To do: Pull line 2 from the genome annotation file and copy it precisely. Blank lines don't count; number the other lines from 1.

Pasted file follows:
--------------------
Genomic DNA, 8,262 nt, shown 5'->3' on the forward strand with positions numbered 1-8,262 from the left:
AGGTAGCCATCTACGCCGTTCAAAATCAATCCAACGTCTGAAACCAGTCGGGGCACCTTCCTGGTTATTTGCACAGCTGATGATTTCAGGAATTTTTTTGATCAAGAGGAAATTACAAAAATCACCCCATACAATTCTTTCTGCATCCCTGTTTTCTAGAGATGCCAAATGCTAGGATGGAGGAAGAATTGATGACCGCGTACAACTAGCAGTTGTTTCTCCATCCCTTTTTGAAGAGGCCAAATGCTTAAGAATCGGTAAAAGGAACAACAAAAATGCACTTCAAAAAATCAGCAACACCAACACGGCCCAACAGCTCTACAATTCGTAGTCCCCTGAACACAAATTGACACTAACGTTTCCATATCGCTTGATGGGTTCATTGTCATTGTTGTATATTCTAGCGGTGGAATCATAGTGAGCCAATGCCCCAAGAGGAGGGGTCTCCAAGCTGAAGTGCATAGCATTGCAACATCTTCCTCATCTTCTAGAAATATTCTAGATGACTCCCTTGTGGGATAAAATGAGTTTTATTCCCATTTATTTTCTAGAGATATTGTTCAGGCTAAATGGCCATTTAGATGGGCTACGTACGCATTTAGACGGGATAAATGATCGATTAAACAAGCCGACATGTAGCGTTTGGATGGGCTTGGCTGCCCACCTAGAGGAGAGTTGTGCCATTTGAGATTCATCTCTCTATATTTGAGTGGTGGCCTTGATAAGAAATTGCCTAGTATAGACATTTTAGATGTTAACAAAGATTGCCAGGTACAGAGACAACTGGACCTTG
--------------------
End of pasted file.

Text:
AGGTAGCCATCTACGCCGTTCAAAATCAATCCAACGTCTGAAACCAGTCGGGGCACCTTCCTGGTTATTTGCACAGCTGATGATTTCAGGAATTTTTTTGATCAAGAGGAAATTACAAAAATCACCCCATACAATTCTTTCTGCATCCCTGTTTTCTAGAGATGCCAAATGCTAGGATGGAGGAAGAATTGATGACCGCGTACAACTAGCAGTTGTTTCTCCATCCCTTTTTGAAGAGGCCAAATGCTTAAGAATCGGTAAAAGGAACAACAAAAATGCACTTCAAAAAATCAGCAACACCAACACGGCCCAACAGCTCTACAATTCGTAGTCCCCTGAACACAAATTGACACTAACGTTTCCATATCGCTTGATGGGTTCATTGTCATTGTTGTATATTCTAGCGGTGGAATCATAGTGAGCCAATGCCCCAAGAGGAGGGGTCTCCAAGCTGAAGTGCATAGCATTGCAACATCTTCCTCATCTTCTAGAAATATTCTAGATGACTCCCTTGTGGGATAAAATGAGTTTTATTCCCATTTATTTTCTAGAGATATTGTTCAGGCTAAATGGCCATTTAGATGGGCTACGTACGCATTTAGACGGGATAAATGATCGATTAAACAAGCCGACATGTAGCGTTTGGATGGGCTTGGCTGCCCACCTAGAGGAGAGTTGTGCCATTTGAGATTCATCTCTCTATATTTGAGTGGTGGCCTTGATAAGAAATTGCCTAGTATAGACATTTTAGATGTTAACAAAGATTGCCAGGTACAGAGACAACTGGACCTTG